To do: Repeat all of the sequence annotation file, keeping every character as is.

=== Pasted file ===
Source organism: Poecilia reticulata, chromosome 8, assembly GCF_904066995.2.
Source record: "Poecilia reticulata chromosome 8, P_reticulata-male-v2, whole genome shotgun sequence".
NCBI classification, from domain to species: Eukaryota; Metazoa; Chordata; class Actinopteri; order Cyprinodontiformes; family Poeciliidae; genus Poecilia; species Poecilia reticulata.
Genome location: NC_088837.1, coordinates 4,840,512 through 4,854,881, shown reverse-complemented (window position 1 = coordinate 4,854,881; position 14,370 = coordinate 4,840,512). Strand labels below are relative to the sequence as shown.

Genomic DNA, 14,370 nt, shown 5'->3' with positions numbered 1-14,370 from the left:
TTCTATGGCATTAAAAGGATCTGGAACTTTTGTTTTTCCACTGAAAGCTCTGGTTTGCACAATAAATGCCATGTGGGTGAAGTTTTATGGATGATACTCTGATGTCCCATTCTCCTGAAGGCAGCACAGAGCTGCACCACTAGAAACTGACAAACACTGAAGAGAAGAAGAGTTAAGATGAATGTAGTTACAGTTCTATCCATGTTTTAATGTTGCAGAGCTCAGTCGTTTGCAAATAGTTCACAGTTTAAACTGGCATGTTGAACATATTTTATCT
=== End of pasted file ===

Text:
Source organism: Poecilia reticulata, chromosome 8, assembly GCF_904066995.2.
Source record: "Poecilia reticulata chromosome 8, P_reticulata-male-v2, whole genome shotgun sequence".
NCBI classification, from domain to species: Eukaryota; Metazoa; Chordata; class Actinopteri; order Cyprinodontiformes; family Poeciliidae; genus Poecilia; species Poecilia reticulata.
Genome location: NC_088837.1, coordinates 4,840,512 through 4,854,881, shown reverse-complemented (window position 1 = coordinate 4,854,881; position 14,370 = coordinate 4,840,512). Strand labels below are relative to the sequence as shown.

Genomic DNA, 14,370 nt, shown 5'->3' with positions numbered 1-14,370 from the left:
TTCTATGGCATTAAAAGGATCTGGAACTTTTGTTTTTCCACTGAAAGCTCTGGTTTGCACAATAAATGCCATGTGGGTGAAGTTTTATGGATGATACTCTGATGTCCCATTCTCCTGAAGGCAGCACAGAGCTGCACCACTAGAAACTGACAAACACTGAAGAGAAGAAGAGTTAAGATGAATGTAGTTACAGTTCTATCCATGTTTTAATGTTGCAGAGCTCAGTCGTTTGCAAATAGTTCACAGTTTAAACTGGCATGTTGAACATATTTTATCT